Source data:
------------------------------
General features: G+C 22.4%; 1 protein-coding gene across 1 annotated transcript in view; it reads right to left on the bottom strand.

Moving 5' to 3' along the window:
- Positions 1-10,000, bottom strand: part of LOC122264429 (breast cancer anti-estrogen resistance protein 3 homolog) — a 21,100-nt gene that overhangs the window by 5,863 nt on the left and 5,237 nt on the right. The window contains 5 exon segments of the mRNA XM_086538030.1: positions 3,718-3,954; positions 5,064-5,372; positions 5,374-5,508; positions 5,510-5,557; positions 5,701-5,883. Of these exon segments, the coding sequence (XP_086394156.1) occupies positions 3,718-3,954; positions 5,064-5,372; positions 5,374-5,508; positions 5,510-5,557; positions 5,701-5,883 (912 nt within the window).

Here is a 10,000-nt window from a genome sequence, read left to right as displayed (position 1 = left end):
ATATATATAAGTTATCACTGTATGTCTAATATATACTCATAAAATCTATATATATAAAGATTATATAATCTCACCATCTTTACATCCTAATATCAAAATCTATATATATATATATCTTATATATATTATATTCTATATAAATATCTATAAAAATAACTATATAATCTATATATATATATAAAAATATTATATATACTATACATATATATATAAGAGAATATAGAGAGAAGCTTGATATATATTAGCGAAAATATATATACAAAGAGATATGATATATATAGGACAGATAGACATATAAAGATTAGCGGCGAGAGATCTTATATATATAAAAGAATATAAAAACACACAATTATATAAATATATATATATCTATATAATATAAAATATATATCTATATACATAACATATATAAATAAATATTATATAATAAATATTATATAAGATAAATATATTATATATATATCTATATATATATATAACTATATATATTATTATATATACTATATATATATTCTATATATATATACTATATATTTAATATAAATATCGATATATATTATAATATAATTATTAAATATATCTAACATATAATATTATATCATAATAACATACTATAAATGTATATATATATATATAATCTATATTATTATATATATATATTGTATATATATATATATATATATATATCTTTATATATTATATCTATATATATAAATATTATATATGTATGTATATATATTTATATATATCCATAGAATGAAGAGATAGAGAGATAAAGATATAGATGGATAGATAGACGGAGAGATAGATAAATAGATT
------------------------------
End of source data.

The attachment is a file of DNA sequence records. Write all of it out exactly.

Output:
General features: G+C 22.4%; 1 protein-coding gene across 1 annotated transcript in view; it reads right to left on the bottom strand.

Moving 5' to 3' along the window:
- Positions 1-10,000, bottom strand: part of LOC122264429 (breast cancer anti-estrogen resistance protein 3 homolog) — a 21,100-nt gene that overhangs the window by 5,863 nt on the left and 5,237 nt on the right. The window contains 5 exon segments of the mRNA XM_086538030.1: positions 3,718-3,954; positions 5,064-5,372; positions 5,374-5,508; positions 5,510-5,557; positions 5,701-5,883. Of these exon segments, the coding sequence (XP_086394156.1) occupies positions 3,718-3,954; positions 5,064-5,372; positions 5,374-5,508; positions 5,510-5,557; positions 5,701-5,883 (912 nt within the window).

Here is a 10,000-nt window from a genome sequence, read left to right as displayed (position 1 = left end):
ATATATATAAGTTATCACTGTATGTCTAATATATACTCATAAAATCTATATATATAAAGATTATATAATCTCACCATCTTTACATCCTAATATCAAAATCTATATATATATATATCTTATATATATTATATTCTATATAAATATCTATAAAAATAACTATATAATCTATATATATATATAAAAATATTATATATACTATACATATATATATAAGAGAATATAGAGAGAAGCTTGATATATATTAGCGAAAATATATATACAAAGAGATATGATATATATAGGACAGATAGACATATAAAGATTAGCGGCGAGAGATCTTATATATATAAAAGAATATAAAAACACACAATTATATAAATATATATATATCTATATAATATAAAATATATATCTATATACATAACATATATAAATAAATATTATATAATAAATATTATATAAGATAAATATATTATATATATATCTATATATATATATAACTATATATATTATTATATATACTATATATATATTCTATATATATATACTATATATTTAATATAAATATCGATATATATTATAATATAATTATTAAATATATCTAACATATAATATTATATCATAATAACATACTATAAATGTATATATATATATATAATCTATATTATTATATATATATATTGTATATATATATATATATATATATATCTTTATATATTATATCTATATATATAAATATTATATATGTATGTATATATATTTATATATATCCATAGAATGAAGAGATAGAGAGATAAAGATATAGATGGATAGATAGACGGAGAGATAGATAAATAGATT